5 tips on getting to grips with Scotch whisky at The Scotch Whisky Training School

We have been delivering training in Scotch whisky for 15 years with our one day “certificate of expertise” in Scotch whisky.  Having trained bar servers, drinks specialists, Scotch connoisseurs and novices alike we have a great understanding for what it takes to get to grips with Scotch whisky in a way that really engages with customers no matter what their level of interest or knowledge.  Here are five fundamental aspects of whisky to start with.

 

  1. Master of the basics of Scotch. We started our course because we were constantly exposed to “Scotch blagging”, usually from servers who have been put on the spot selling and serving Scotch whisky with all too little training.  The good news is that it doesn’t take much to understand the basics of Scotch  – this should always include;

 

  • How Scotch is produced
  • Know the jargon – vocabulary specific to whisky production
  • The difference between Single Malt, Grain and Blended Scotch Whisky
  • The five whisky producing regions and their general characteristics
  • How best to appreciate Scotch through nosing and tasting

 

 

You can take a look at our Scotch whisky training programme  to see how we structure training in these fundamentals.

 

  1. Find your own favourites. The best way to connect with people is to tell them about your own favourite Scotch.  The power of persuasion and influence is immense and people love hearing about why you like a particular whisky.  Know your chosen dram well and focus your conversation on what you love gaining confidence and knowledge brand by brand sharing your journey with your customers.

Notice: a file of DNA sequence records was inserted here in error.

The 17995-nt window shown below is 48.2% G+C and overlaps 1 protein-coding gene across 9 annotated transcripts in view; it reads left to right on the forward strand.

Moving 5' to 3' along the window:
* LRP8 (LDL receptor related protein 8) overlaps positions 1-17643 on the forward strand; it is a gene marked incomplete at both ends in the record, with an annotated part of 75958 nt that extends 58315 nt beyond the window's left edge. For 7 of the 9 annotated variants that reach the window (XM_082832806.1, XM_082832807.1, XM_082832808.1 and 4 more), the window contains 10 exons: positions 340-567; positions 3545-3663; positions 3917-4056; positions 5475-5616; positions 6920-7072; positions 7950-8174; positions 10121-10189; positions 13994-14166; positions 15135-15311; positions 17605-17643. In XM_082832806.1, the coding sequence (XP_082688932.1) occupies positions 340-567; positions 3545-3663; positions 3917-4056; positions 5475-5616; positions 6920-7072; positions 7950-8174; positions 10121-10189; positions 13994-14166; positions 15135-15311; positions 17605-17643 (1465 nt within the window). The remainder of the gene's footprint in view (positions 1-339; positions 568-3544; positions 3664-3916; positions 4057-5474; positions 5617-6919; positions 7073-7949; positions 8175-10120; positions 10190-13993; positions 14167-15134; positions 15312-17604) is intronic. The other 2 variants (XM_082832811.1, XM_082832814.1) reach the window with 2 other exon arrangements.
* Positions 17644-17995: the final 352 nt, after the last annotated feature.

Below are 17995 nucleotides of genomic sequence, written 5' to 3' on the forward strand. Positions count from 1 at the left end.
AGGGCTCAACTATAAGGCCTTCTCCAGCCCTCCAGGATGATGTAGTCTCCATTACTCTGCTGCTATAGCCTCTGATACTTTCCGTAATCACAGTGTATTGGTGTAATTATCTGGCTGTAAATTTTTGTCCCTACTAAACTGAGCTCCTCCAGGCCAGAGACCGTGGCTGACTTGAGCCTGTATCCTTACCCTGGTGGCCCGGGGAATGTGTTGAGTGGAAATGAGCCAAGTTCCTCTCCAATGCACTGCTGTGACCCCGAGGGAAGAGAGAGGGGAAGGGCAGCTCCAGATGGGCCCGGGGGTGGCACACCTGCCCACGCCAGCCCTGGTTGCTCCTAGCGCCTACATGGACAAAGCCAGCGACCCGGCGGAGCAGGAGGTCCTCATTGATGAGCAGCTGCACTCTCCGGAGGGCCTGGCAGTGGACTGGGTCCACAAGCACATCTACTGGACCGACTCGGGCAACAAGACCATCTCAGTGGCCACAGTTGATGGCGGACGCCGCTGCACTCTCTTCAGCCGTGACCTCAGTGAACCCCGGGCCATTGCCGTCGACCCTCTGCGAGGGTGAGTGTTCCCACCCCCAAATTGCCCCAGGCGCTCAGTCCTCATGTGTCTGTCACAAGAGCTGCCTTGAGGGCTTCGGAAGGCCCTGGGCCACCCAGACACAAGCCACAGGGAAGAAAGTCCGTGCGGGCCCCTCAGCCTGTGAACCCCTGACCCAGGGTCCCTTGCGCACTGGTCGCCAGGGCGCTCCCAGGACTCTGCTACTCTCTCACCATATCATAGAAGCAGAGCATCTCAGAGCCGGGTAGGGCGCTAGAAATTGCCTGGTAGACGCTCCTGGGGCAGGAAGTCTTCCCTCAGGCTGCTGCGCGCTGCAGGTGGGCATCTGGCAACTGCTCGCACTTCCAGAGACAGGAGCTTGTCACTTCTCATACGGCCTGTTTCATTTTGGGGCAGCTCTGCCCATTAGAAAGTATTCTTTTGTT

2. Know how Scotch differs from other global whiskies. If a guest knows a whisky from another country finding a Scotch that has a connection is the best way to suggest a dram they will enjoy.  This can be either through a great story and anecdote or through a similarity in flavour or production.  Ex bourbon casks used for Scotch is a simple connection, the Japanese whisky industry starting with apprenticeships in Scotland and wine cask finishes.
  3. Get to grips with blending – the expertise and art required to create a beautifully balanced blended Scotch whisky is best understood by trying it out for yourself. You may create a masterpiece and decide you are headed for the top spot as a Master Blender or, more likely, you will realise exactly how much skill is required to encourage whiskies to marry rather than fight.  Whatever the result of your own prototype the process certainly hammers home how different blends are created to bring forth certain characteristics perfect for specific global markets or perfect serves.
  4. Train yourself in whisky and food matching as this opens up the conversation to a wide audience. Focus on serves of whisky with chocolate, desserts and cheese as this is wonderful conclusion to a meal providing some of the best matches to be found.  Rich sherry cask finishes are the best match for chocolate based deserts, especially those with a higher cacao content whereas bourbon casks imparting fresher vanilla and honey notes will work well with creamy deserts. Cheeses with robust flavours match well with peaty Islay whiskies or try a lighter cheese with a dry costal single malt.  Don’t forget the post dinner Scotch whisky liqueur.  Honey, fruit and cream infused liqueurs are based on one of the most traditional ways of consuming Scotch reflecting back on its historical roots.

 

If you want to take your understanding of Scotch further upcoming training dates can be found here.

Article written by Julie Trevisan Hunter

Master of The Quaich

Head of Marketing, The Scotch Whisky Experience

 

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